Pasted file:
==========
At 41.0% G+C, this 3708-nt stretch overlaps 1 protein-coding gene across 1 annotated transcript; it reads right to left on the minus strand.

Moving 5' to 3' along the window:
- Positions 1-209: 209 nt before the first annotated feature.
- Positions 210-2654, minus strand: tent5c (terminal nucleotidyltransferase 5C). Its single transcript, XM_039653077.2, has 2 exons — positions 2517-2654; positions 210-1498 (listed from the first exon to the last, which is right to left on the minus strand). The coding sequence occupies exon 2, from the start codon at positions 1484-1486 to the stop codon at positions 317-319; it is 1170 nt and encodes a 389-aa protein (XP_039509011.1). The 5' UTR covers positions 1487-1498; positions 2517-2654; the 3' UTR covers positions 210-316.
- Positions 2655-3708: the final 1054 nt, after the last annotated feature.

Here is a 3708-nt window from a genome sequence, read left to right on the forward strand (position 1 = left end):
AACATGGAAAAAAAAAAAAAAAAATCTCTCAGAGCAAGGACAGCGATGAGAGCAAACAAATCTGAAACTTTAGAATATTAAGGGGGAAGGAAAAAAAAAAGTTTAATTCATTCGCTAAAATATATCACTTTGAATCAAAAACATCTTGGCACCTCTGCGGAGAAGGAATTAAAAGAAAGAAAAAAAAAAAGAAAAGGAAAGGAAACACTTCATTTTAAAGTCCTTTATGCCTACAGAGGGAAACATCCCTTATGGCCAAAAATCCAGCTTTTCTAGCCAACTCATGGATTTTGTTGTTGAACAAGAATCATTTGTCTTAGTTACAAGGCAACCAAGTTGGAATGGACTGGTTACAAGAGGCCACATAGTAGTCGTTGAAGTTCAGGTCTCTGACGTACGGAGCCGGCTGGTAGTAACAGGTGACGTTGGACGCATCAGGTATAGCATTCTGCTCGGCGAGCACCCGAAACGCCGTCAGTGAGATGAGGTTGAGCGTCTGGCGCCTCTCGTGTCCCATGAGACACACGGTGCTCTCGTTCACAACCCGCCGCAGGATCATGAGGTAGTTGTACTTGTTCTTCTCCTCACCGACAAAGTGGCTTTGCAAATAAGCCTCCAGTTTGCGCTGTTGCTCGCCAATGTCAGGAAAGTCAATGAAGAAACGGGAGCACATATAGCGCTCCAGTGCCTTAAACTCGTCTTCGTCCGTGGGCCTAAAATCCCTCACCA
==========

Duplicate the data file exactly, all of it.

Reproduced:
At 41.0% G+C, this 3708-nt stretch overlaps 1 protein-coding gene across 1 annotated transcript; it reads right to left on the minus strand.

Moving 5' to 3' along the window:
- Positions 1-209: 209 nt before the first annotated feature.
- Positions 210-2654, minus strand: tent5c (terminal nucleotidyltransferase 5C). Its single transcript, XM_039653077.2, has 2 exons — positions 2517-2654; positions 210-1498 (listed from the first exon to the last, which is right to left on the minus strand). The coding sequence occupies exon 2, from the start codon at positions 1484-1486 to the stop codon at positions 317-319; it is 1170 nt and encodes a 389-aa protein (XP_039509011.1). The 5' UTR covers positions 1487-1498; positions 2517-2654; the 3' UTR covers positions 210-316.
- Positions 2655-3708: the final 1054 nt, after the last annotated feature.

Here is a 3708-nt window from a genome sequence, read left to right on the forward strand (position 1 = left end):
AACATGGAAAAAAAAAAAAAAAAATCTCTCAGAGCAAGGACAGCGATGAGAGCAAACAAATCTGAAACTTTAGAATATTAAGGGGGAAGGAAAAAAAAAAGTTTAATTCATTCGCTAAAATATATCACTTTGAATCAAAAACATCTTGGCACCTCTGCGGAGAAGGAATTAAAAGAAAGAAAAAAAAAAAGAAAAGGAAAGGAAACACTTCATTTTAAAGTCCTTTATGCCTACAGAGGGAAACATCCCTTATGGCCAAAAATCCAGCTTTTCTAGCCAACTCATGGATTTTGTTGTTGAACAAGAATCATTTGTCTTAGTTACAAGGCAACCAAGTTGGAATGGACTGGTTACAAGAGGCCACATAGTAGTCGTTGAAGTTCAGGTCTCTGACGTACGGAGCCGGCTGGTAGTAACAGGTGACGTTGGACGCATCAGGTATAGCATTCTGCTCGGCGAGCACCCGAAACGCCGTCAGTGAGATGAGGTTGAGCGTCTGGCGCCTCTCGTGTCCCATGAGACACACGGTGCTCTCGTTCACAACCCGCCGCAGGATCATGAGGTAGTTGTACTTGTTCTTCTCCTCACCGACAAAGTGGCTTTGCAAATAAGCCTCCAGTTTGCGCTGTTGCTCGCCAATGTCAGGAAAGTCAATGAAGAAACGGGAGCACATATAGCGCTCCAGTGCCTTAAACTCGTCTTCGTCCGTGGGCCTAAAATCCCTCACCA